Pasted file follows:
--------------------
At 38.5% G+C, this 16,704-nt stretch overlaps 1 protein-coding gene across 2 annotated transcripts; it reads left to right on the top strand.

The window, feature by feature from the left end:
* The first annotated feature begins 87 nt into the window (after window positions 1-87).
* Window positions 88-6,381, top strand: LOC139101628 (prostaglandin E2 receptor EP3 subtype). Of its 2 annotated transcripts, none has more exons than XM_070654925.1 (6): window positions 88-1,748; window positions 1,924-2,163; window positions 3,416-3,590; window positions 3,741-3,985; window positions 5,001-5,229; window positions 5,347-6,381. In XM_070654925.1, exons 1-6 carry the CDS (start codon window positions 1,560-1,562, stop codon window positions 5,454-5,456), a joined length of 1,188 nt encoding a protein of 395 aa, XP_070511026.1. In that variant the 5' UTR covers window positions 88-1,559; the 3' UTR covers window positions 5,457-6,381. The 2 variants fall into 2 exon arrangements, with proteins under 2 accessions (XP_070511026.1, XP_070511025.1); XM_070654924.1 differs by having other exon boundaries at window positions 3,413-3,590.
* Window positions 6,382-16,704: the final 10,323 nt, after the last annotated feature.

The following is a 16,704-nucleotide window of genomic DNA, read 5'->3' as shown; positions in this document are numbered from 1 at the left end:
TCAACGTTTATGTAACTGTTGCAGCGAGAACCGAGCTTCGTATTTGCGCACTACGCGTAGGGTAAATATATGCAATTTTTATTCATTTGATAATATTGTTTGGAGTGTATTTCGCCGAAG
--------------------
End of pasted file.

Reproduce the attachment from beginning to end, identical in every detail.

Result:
At 38.5% G+C, this 16,704-nt stretch overlaps 1 protein-coding gene across 2 annotated transcripts; it reads left to right on the top strand.

The window, feature by feature from the left end:
* The first annotated feature begins 87 nt into the window (after window positions 1-87).
* Window positions 88-6,381, top strand: LOC139101628 (prostaglandin E2 receptor EP3 subtype). Of its 2 annotated transcripts, none has more exons than XM_070654925.1 (6): window positions 88-1,748; window positions 1,924-2,163; window positions 3,416-3,590; window positions 3,741-3,985; window positions 5,001-5,229; window positions 5,347-6,381. In XM_070654925.1, exons 1-6 carry the CDS (start codon window positions 1,560-1,562, stop codon window positions 5,454-5,456), a joined length of 1,188 nt encoding a protein of 395 aa, XP_070511026.1. In that variant the 5' UTR covers window positions 88-1,559; the 3' UTR covers window positions 5,457-6,381. The 2 variants fall into 2 exon arrangements, with proteins under 2 accessions (XP_070511026.1, XP_070511025.1); XM_070654924.1 differs by having other exon boundaries at window positions 3,413-3,590.
* Window positions 6,382-16,704: the final 10,323 nt, after the last annotated feature.

The following is a 16,704-nucleotide window of genomic DNA, read 5'->3' as shown; positions in this document are numbered from 1 at the left end:
TCAACGTTTATGTAACTGTTGCAGCGAGAACCGAGCTTCGTATTTGCGCACTACGCGTAGGGTAAATATATGCAATTTTTATTCATTTGATAATATTGTTTGGAGTGTATTTCGCCGAAG